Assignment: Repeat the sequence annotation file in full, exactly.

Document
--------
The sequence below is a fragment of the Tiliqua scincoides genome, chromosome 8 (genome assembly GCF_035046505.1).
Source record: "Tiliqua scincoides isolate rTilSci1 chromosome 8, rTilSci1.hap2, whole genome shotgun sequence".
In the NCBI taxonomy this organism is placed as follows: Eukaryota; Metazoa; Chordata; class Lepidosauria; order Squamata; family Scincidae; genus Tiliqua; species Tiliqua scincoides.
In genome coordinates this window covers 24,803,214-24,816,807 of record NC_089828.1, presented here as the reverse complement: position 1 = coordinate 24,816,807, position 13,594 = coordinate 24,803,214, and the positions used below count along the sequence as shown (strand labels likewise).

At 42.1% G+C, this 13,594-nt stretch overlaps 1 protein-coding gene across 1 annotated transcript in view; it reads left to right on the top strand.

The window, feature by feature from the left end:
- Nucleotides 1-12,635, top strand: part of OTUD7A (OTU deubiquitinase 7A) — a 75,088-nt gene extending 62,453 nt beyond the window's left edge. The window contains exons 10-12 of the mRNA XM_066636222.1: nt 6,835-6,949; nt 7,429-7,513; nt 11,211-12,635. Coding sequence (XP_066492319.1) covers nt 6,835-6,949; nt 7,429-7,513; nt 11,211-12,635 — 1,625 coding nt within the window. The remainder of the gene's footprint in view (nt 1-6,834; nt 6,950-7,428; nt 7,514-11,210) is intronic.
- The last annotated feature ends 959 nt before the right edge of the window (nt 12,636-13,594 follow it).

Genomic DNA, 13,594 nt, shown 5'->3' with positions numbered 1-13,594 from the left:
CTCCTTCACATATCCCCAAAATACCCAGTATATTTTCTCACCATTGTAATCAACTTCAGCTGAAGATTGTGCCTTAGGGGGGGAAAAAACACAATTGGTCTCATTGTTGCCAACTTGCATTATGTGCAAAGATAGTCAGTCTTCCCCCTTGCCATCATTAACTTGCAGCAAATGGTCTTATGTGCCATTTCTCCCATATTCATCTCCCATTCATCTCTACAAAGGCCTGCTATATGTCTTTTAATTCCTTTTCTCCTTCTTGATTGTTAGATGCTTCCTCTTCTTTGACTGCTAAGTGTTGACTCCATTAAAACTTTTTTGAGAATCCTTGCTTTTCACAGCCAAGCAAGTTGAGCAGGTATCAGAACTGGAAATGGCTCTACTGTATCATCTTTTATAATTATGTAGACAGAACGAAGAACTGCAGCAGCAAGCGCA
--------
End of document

The sequence below is a fragment of the Tiliqua scincoides genome, chromosome 8 (genome assembly GCF_035046505.1).
Source record: "Tiliqua scincoides isolate rTilSci1 chromosome 8, rTilSci1.hap2, whole genome shotgun sequence".
In the NCBI taxonomy this organism is placed as follows: Eukaryota; Metazoa; Chordata; class Lepidosauria; order Squamata; family Scincidae; genus Tiliqua; species Tiliqua scincoides.
In genome coordinates this window covers 24,803,214-24,816,807 of record NC_089828.1, presented here as the reverse complement: position 1 = coordinate 24,816,807, position 13,594 = coordinate 24,803,214, and the positions used below count along the sequence as shown (strand labels likewise).

At 42.1% G+C, this 13,594-nt stretch overlaps 1 protein-coding gene across 1 annotated transcript in view; it reads left to right on the top strand.

The window, feature by feature from the left end:
- Nucleotides 1-12,635, top strand: part of OTUD7A (OTU deubiquitinase 7A) — a 75,088-nt gene extending 62,453 nt beyond the window's left edge. The window contains exons 10-12 of the mRNA XM_066636222.1: nt 6,835-6,949; nt 7,429-7,513; nt 11,211-12,635. Coding sequence (XP_066492319.1) covers nt 6,835-6,949; nt 7,429-7,513; nt 11,211-12,635 — 1,625 coding nt within the window. The remainder of the gene's footprint in view (nt 1-6,834; nt 6,950-7,428; nt 7,514-11,210) is intronic.
- The last annotated feature ends 959 nt before the right edge of the window (nt 12,636-13,594 follow it).

Genomic DNA, 13,594 nt, shown 5'->3' with positions numbered 1-13,594 from the left:
CTCCTTCACATATCCCCAAAATACCCAGTATATTTTCTCACCATTGTAATCAACTTCAGCTGAAGATTGTGCCTTAGGGGGGGAAAAAACACAATTGGTCTCATTGTTGCCAACTTGCATTATGTGCAAAGATAGTCAGTCTTCCCCCTTGCCATCATTAACTTGCAGCAAATGGTCTTATGTGCCATTTCTCCCATATTCATCTCCCATTCATCTCTACAAAGGCCTGCTATATGTCTTTTAATTCCTTTTCTCCTTCTTGATTGTTAGATGCTTCCTCTTCTTTGACTGCTAAGTGTTGACTCCATTAAAACTTTTTTGAGAATCCTTGCTTTTCACAGCCAAGCAAGTTGAGCAGGTATCAGAACTGGAAATGGCTCTACTGTATCATCTTTTATAATTATGTAGACAGAACGAAGAACTGCAGCAGCAAGCGCA